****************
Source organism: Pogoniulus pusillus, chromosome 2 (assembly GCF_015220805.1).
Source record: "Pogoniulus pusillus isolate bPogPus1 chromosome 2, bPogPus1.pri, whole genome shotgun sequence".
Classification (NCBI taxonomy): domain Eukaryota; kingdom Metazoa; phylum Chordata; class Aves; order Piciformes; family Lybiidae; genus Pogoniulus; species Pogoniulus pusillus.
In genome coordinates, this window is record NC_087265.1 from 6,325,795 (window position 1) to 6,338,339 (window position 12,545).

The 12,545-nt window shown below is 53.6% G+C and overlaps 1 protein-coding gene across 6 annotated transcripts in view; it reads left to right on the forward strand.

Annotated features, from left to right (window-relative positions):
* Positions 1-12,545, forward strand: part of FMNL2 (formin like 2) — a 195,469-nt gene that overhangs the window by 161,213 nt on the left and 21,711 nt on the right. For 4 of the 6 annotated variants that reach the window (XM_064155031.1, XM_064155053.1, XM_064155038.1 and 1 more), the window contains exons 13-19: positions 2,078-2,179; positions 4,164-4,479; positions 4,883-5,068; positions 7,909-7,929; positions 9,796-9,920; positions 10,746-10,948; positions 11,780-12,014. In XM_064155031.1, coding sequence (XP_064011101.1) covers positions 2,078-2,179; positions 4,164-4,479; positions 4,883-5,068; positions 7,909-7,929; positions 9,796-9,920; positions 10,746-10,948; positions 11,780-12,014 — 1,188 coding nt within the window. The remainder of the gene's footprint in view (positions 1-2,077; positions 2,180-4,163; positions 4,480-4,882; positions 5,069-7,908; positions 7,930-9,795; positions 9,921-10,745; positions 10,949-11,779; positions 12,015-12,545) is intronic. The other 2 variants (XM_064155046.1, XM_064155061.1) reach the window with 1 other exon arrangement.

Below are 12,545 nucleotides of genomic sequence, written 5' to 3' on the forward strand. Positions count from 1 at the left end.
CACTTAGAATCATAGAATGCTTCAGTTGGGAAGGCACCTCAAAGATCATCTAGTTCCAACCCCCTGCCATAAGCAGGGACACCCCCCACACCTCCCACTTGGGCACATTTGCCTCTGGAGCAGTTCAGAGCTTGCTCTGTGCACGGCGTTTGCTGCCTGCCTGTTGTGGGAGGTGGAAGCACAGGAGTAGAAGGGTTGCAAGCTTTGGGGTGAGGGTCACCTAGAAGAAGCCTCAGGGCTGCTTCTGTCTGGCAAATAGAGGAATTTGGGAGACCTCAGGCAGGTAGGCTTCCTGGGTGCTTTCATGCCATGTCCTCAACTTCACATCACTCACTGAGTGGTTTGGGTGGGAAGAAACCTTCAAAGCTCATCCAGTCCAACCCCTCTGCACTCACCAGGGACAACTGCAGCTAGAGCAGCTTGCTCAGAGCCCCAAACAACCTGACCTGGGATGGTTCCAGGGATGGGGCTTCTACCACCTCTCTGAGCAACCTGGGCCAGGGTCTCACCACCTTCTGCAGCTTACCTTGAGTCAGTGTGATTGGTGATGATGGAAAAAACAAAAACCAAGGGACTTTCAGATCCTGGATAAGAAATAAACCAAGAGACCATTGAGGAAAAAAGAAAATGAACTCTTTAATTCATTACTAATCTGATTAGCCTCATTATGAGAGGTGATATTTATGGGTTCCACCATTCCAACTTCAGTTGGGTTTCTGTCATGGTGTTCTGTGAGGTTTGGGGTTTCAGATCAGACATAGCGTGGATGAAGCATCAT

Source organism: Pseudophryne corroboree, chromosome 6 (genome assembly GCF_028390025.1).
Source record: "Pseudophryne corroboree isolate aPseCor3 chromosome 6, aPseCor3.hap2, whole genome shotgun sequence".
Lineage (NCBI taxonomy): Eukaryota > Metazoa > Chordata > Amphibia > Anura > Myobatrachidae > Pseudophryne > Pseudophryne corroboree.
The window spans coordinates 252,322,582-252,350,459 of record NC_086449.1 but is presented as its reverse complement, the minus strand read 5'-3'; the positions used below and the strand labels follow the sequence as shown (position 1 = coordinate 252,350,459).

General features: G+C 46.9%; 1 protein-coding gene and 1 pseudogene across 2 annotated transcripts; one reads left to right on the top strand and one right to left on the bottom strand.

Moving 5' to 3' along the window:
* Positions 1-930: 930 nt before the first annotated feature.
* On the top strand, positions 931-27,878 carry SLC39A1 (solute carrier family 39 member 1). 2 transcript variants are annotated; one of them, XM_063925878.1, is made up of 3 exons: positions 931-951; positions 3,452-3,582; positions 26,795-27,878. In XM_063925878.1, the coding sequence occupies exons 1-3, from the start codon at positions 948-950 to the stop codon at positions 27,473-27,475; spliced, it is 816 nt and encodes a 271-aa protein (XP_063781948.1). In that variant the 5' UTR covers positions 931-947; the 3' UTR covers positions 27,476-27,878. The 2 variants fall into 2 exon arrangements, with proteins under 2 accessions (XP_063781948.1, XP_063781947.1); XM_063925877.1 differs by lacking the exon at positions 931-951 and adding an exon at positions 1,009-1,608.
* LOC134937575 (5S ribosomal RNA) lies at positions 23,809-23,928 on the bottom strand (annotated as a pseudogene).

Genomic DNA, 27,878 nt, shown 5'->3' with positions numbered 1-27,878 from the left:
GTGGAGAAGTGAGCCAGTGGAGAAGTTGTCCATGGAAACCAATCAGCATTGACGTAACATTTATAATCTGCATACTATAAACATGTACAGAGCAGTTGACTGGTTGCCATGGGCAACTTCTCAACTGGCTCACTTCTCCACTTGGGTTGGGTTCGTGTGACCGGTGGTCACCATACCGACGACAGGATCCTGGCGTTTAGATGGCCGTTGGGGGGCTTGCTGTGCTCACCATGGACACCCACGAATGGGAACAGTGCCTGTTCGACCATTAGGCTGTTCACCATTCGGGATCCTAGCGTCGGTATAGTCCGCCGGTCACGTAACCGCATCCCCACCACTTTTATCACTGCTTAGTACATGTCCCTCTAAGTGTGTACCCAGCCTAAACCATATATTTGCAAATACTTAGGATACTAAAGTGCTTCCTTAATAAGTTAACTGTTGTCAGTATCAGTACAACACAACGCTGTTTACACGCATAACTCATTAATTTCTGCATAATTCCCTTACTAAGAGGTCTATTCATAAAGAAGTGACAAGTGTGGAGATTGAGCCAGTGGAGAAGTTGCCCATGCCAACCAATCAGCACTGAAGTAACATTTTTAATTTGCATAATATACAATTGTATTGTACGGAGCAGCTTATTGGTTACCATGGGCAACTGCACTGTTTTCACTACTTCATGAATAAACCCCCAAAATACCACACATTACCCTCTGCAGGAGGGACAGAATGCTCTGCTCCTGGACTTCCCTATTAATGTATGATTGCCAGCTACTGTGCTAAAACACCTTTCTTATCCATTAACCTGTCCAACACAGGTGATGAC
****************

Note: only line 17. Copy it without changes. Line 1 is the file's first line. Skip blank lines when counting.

* On the top strand, positions 931-27,878 carry SLC39A1 (solute carrier family 39 member 1). 2 transcript variants are annotated; one of them, XM_063925878.1, is made up of 3 exons: positions 931-951; positions 3,452-3,582; positions 26,795-27,878. In XM_063925878.1, the coding sequence occupies exons 1-3, from the start codon at positions 948-950 to the stop codon at positions 27,473-27,475; spliced, it is 816 nt and encodes a 271-aa protein (XP_063781948.1). In that variant the 5' UTR covers positions 931-947; the 3' UTR covers positions 27,476-27,878. The 2 variants fall into 2 exon arrangements, with proteins under 2 accessions (XP_063781948.1, XP_063781947.1); XM_063925877.1 differs by lacking the exon at positions 931-951 and adding an exon at positions 1,009-1,608.